In addition, if the individual is currently on Medicare, or is likely to become covered within 30 months, it may be necessary to create a Medicare Set-Aside (MSA) arrangement. While government guidelines are currently unclear, this can have implications for settlements of $25,000 or more, and legal counsel should be consulted.

Assessing Needs

A candid evaluation of the individual’s short- and long-term needs should guide the family in determining how to manage the remaining funds. Of major importance is whether or not means-tested public benefits such as Medicaid and Supplemental Security Income (SSI) will be required. If such programs will play a role, steps should be taken to ensure that settlement funds won’t disqualify the individual from such programs.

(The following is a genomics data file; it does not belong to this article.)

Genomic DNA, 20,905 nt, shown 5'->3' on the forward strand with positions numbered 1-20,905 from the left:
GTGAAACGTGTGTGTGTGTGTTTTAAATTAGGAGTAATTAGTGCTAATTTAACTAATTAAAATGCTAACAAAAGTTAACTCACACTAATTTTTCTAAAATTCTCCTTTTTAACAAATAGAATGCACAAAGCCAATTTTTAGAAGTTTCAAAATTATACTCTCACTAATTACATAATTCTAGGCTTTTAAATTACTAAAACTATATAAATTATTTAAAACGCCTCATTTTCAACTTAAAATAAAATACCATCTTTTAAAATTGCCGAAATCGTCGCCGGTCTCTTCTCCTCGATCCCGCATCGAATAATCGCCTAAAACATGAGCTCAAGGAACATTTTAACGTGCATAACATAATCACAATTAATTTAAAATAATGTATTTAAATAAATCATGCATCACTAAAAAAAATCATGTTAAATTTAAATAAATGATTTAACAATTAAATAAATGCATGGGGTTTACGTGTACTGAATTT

Depending on the size of the settlement and immediate needs, it may be possible to quickly “spend down” the award so that its effect on benefits is short-term. Home renovations to improve accessibility or purchase of a van are among many possibilities.

Another option for smaller settlements is placing up to $14,000 per year in an ABLE account for the individual. Funds held in such accounts are not considered when evaluating someone’s eligibility for Medicaid and SSI and can be used for a wide array of needs relating to the person’s disability. A person is limited to a single ABLE account, the disability must have begun before age 26, and the person must be receiving SSI or Social Security disability benefits, or have a doctor’s diagnosis of a disability meeting Social Security’s definition. If the account balance exceeds $100,000, SSI payments will be suspended, but Medicaid services continue. The maximum value of an ABLE account for Medicaid eligibility without SSI is the same as the maximum value of a 529 college savings account in the state in which the ABLE account is opened. Be aware that upon the beneficiary’s death, funds remaining in an ABLE account must be used to pay back Medicaid for any services rendered on the individual’s behalf after the ABLE account is created.